OPEC’s effort to secure cooperation of non-members in a global deal to curb crude output will roll on from Istanbul to Vienna, with Russia on board but growing internal differences over sharing the burden of cuts.
Russia is ready to participate in a “technical exchange” to set a road map for oil production levels in the Austrian capital on Oct. 29, Energy Minister Alexander Novak told reporters Wednesday. Talks in Istanbul were positive and cooperation between members of the Organization of Petroleum Exporting Countries and other producers is now well established, said Qatar’s Energy Minister Mohammed Al Sada.
“It takes more than OPEC to stabilize the market — there is a realization that other big players need to do their jobs” including U.S. shale producers, United Arab Emirates Energy Minister Suhail Mohammed Al Mazrouei said in an interview with Bloomberg television. “If we all collectively agree that there is an oversupply then we need to collectively participate in fixing this. We are sending an open invitation to everyone.”
OPEC achieved its main task in Istanbul, as Russia’s two largest oil producers said they would comply with any government instructions to curb oil output, following President Vladimir Putin’s backing on Monday for a supply deal. That leaves the success or failure of an accord involving producers of half the world’s oil in the hands of an OPEC committee, which will meet later this month to resolve disputes over how much Venezuela and Iraq should pump.
“We are confident of Russia’s commitments,” OPEC Secretary-General Mohammed Barkindo said in an interview with Bloomberg television before the meeting in Istanbul on Wednesday. Although it’s still too early to assign countries individual output targets, “momentum is on our side” and Barkindo said he’s “very optimistic” that non-members will join a deal to reduce output.
The scale of the internal obstacles OPEC must resolve was revealed Wednesday as the group’s latest output estimates showed a half-million-barrel difference of opinion over how much two key members are pumping. Venezuela and Iraq’s own figures on how much crude they produced in September were significantly higher than estimates compiled by OPEC from so-called secondary sources. The two nations are disputing the data, which could determine the production target for each country when caps on members’ output are decided in November.
Ministers from some of the largest oil-producing nations gathered in Turkey this week to discuss ways to end a two-year supply glut. With benchmark Brent crude trading at about $52 a barrel — less than half its price in mid-2014 — producers remain under severe economic pressure. After OPEC’s surprise reversal of its policy of pumping without constraints in Algiers last month, the group was seeking cooperation from other nations, in particular Russia.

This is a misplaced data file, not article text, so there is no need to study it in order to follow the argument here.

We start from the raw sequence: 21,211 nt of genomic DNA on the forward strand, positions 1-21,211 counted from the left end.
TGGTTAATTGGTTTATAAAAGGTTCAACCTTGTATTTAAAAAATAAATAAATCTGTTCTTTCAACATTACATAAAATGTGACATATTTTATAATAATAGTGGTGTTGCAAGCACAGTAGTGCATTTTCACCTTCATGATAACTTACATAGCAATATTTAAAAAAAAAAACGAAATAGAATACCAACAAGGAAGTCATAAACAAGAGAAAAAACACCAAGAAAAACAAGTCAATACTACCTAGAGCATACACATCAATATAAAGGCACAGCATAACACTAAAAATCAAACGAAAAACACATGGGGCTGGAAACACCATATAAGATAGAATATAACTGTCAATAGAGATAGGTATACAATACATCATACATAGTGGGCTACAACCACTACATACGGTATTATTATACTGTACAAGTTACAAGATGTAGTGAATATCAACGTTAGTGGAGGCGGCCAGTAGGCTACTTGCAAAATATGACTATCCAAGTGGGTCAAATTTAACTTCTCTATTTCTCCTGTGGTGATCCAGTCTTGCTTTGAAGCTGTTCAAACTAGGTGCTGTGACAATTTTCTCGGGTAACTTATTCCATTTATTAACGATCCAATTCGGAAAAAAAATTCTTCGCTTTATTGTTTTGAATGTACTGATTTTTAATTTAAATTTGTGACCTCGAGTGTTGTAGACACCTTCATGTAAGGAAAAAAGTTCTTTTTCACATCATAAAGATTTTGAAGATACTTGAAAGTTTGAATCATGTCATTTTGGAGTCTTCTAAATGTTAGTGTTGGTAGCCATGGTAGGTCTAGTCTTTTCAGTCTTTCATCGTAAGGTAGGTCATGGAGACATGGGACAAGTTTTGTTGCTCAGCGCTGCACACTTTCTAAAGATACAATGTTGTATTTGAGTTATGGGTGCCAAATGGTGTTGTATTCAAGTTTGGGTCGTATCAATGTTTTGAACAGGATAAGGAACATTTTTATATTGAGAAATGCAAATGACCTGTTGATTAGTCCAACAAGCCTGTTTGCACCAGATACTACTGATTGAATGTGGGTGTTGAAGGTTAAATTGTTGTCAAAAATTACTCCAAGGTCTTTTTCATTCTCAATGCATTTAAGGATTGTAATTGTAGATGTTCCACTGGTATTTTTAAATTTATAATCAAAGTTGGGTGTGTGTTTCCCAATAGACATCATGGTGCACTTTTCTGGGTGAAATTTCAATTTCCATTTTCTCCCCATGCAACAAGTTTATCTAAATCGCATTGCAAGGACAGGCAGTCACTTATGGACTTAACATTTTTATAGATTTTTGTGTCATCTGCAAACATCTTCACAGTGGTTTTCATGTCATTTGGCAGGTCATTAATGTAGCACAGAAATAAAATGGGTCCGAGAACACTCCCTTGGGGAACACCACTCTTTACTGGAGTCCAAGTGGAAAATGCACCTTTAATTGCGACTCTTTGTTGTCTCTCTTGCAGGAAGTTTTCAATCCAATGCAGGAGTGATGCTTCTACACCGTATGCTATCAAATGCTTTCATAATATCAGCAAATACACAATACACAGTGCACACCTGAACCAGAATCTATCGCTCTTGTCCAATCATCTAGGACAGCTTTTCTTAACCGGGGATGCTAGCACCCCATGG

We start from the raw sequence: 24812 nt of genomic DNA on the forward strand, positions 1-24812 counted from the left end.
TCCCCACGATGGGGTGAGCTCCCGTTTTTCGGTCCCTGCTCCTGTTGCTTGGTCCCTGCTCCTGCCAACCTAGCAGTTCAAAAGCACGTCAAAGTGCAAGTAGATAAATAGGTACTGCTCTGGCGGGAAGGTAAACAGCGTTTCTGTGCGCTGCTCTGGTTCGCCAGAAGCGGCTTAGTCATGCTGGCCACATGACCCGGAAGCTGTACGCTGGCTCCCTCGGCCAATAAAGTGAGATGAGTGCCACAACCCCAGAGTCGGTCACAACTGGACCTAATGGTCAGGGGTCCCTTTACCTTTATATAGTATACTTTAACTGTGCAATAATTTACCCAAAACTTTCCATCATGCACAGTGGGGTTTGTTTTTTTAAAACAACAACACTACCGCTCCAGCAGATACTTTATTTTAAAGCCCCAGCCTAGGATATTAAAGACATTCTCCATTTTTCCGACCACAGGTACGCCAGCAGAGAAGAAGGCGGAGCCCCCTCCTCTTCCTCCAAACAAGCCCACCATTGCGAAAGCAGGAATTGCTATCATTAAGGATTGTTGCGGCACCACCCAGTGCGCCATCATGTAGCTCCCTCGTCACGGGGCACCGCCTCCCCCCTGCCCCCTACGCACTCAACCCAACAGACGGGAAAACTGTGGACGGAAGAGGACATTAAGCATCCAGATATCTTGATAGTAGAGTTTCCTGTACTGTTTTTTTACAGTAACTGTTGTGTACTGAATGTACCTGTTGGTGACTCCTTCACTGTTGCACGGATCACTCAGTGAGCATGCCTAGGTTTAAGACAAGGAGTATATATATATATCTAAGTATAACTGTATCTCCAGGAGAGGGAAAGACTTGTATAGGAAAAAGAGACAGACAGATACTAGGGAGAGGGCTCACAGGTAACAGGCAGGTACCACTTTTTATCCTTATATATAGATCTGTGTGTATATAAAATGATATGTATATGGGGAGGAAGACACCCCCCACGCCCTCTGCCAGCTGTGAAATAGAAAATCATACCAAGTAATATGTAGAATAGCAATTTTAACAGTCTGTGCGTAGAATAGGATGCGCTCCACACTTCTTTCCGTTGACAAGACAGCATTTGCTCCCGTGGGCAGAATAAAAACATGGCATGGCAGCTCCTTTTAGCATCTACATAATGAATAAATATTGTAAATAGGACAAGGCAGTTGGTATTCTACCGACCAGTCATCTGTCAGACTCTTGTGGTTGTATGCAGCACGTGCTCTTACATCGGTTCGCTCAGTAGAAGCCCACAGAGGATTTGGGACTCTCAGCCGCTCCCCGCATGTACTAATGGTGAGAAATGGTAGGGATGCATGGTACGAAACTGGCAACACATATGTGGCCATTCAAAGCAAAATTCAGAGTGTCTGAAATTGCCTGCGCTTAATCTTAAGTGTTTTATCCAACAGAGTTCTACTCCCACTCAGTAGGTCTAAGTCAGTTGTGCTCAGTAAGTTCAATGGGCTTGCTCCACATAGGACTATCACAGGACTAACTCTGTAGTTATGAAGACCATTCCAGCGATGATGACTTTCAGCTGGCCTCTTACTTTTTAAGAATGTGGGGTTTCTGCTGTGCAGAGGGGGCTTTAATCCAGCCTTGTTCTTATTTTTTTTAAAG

Saudi Arabia’s Energy and Industry Minister Khalid Al-Falih left Turkey on Tuesday, having already secured the support of Putin, who said the world’s largest energy exporter was “ready to join in joint measures to limit output.” The Russian president reiterated in Moscow on Wednesday that he would have no problem freezing output at current levels if OPEC members commit, although he said there was no point talking about a cut.
Representatives of the U.A.E., Qatar, Algeria, Venezuela, Russia, Gabon and Mexico met with Barkindo on Wednesday for further consultative talks.
Putin “ratified his firm position to recover the oil market and prices,” Venezuela’s President Nicolas Maduro said on state television, commenting on a conversation between the two in Istanbul this week.
OPEC agreed in Algiers to have a new production range of 32.5 million to 33 million barrels a day, compared with record output of 33.75 million barrels a day in September. While the broad principles of the deal are in place, its implementation could be challenging.
The details of how supply will be reduced need to be finalized by the group’s next meeting in Vienna on Nov. 30. Nigeria, Libya and Iran are exempt from making cuts because their production has been curtailed by violence or sanctions. A committee has been established to work out how other members will share the burden, meeting for the first time in Vienna on Oct. 28 to 29, Barkindo said.
OPEC’s internal disagreements have so far focused on an average of crude-production estimates from news organizations and other forecasters that appears in the group’s monthly report, commonly known as “secondary sources.”
Venezuela told OPEC it pumped 2.33 million barrels of crude a day in September, 245,000 more than estimated by secondary sources, which include news organizations such as Platts and Argus Media as well as the International Energy Agency. Iraq said it pumped 4.78 million barrels a day, 320,000 more than the secondary-source view. The total discrepancy for both countries equals the daily production of Ecuador.
Before OPEC’s committee meets at the end of the month, Barkindo may travel to Baghdad for further discussions, he said on Tuesday. Iraq didn’t attend the meeting in Istanbul.
Brent crude has risen about 12 percent since the Algiers accord, closing at a 15-month high of $53.14 a barrel on Monday. The international benchmark was 0.8 percent lower at $51.40 at 1:38 p.m. in Singapore Thursday.
“It’s more likely than ever that there will be some kind of cooperation between OPEC and non-OPEC,” Tamas Varga, an analyst at PVM Oil Associates Ltd. in London, said by phone. “Even if there’s an agreement that’s reached, the following three months after the agreement will be crucial, when we will actually see production figures.”